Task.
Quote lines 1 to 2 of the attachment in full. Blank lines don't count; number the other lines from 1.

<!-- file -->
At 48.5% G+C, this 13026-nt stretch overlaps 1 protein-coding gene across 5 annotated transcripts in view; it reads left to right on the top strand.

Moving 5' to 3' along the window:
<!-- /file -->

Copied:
At 48.5% G+C, this 13026-nt stretch overlaps 1 protein-coding gene across 5 annotated transcripts in view; it reads left to right on the top strand.

Moving 5' to 3' along the window: